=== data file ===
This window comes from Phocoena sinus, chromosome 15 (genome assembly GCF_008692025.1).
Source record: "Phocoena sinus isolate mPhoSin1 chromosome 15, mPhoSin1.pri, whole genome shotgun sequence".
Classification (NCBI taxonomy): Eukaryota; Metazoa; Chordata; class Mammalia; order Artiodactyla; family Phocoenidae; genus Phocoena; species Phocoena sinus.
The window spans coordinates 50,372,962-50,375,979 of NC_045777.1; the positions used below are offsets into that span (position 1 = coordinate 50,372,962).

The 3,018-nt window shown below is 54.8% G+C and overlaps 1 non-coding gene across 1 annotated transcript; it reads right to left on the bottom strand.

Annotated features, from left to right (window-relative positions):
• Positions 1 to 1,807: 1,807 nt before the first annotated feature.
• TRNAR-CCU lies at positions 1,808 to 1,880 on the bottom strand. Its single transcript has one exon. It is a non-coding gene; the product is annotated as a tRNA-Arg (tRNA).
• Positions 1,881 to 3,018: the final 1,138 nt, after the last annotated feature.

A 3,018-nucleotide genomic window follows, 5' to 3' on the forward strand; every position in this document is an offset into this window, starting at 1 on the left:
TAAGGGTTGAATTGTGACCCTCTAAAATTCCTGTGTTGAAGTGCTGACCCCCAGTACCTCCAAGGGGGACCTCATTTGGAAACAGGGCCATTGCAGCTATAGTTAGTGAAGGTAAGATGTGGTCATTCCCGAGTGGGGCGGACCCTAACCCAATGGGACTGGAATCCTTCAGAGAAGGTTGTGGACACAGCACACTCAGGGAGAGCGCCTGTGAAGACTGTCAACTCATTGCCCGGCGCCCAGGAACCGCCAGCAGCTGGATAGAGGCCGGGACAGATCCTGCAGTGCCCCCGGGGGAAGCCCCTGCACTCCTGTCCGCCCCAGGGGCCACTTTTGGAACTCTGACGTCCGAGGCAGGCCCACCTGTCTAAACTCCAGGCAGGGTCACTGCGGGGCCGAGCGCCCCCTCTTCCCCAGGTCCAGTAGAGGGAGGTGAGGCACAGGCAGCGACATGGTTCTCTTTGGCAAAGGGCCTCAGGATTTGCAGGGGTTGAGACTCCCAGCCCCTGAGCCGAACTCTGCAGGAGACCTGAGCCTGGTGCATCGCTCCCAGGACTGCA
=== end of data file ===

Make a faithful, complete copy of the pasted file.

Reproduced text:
This window comes from Phocoena sinus, chromosome 15 (genome assembly GCF_008692025.1).
Source record: "Phocoena sinus isolate mPhoSin1 chromosome 15, mPhoSin1.pri, whole genome shotgun sequence".
Classification (NCBI taxonomy): Eukaryota; Metazoa; Chordata; class Mammalia; order Artiodactyla; family Phocoenidae; genus Phocoena; species Phocoena sinus.
The window spans coordinates 50,372,962-50,375,979 of NC_045777.1; the positions used below are offsets into that span (position 1 = coordinate 50,372,962).

The 3,018-nt window shown below is 54.8% G+C and overlaps 1 non-coding gene across 1 annotated transcript; it reads right to left on the bottom strand.

Annotated features, from left to right (window-relative positions):
• Positions 1 to 1,807: 1,807 nt before the first annotated feature.
• TRNAR-CCU lies at positions 1,808 to 1,880 on the bottom strand. Its single transcript has one exon. It is a non-coding gene; the product is annotated as a tRNA-Arg (tRNA).
• Positions 1,881 to 3,018: the final 1,138 nt, after the last annotated feature.

A 3,018-nucleotide genomic window follows, 5' to 3' on the forward strand; every position in this document is an offset into this window, starting at 1 on the left:
TAAGGGTTGAATTGTGACCCTCTAAAATTCCTGTGTTGAAGTGCTGACCCCCAGTACCTCCAAGGGGGACCTCATTTGGAAACAGGGCCATTGCAGCTATAGTTAGTGAAGGTAAGATGTGGTCATTCCCGAGTGGGGCGGACCCTAACCCAATGGGACTGGAATCCTTCAGAGAAGGTTGTGGACACAGCACACTCAGGGAGAGCGCCTGTGAAGACTGTCAACTCATTGCCCGGCGCCCAGGAACCGCCAGCAGCTGGATAGAGGCCGGGACAGATCCTGCAGTGCCCCCGGGGGAAGCCCCTGCACTCCTGTCCGCCCCAGGGGCCACTTTTGGAACTCTGACGTCCGAGGCAGGCCCACCTGTCTAAACTCCAGGCAGGGTCACTGCGGGGCCGAGCGCCCCCTCTTCCCCAGGTCCAGTAGAGGGAGGTGAGGCACAGGCAGCGACATGGTTCTCTTTGGCAAAGGGCCTCAGGATTTGCAGGGGTTGAGACTCCCAGCCCCTGAGCCGAACTCTGCAGGAGACCTGAGCCTGGTGCATCGCTCCCAGGACTGCA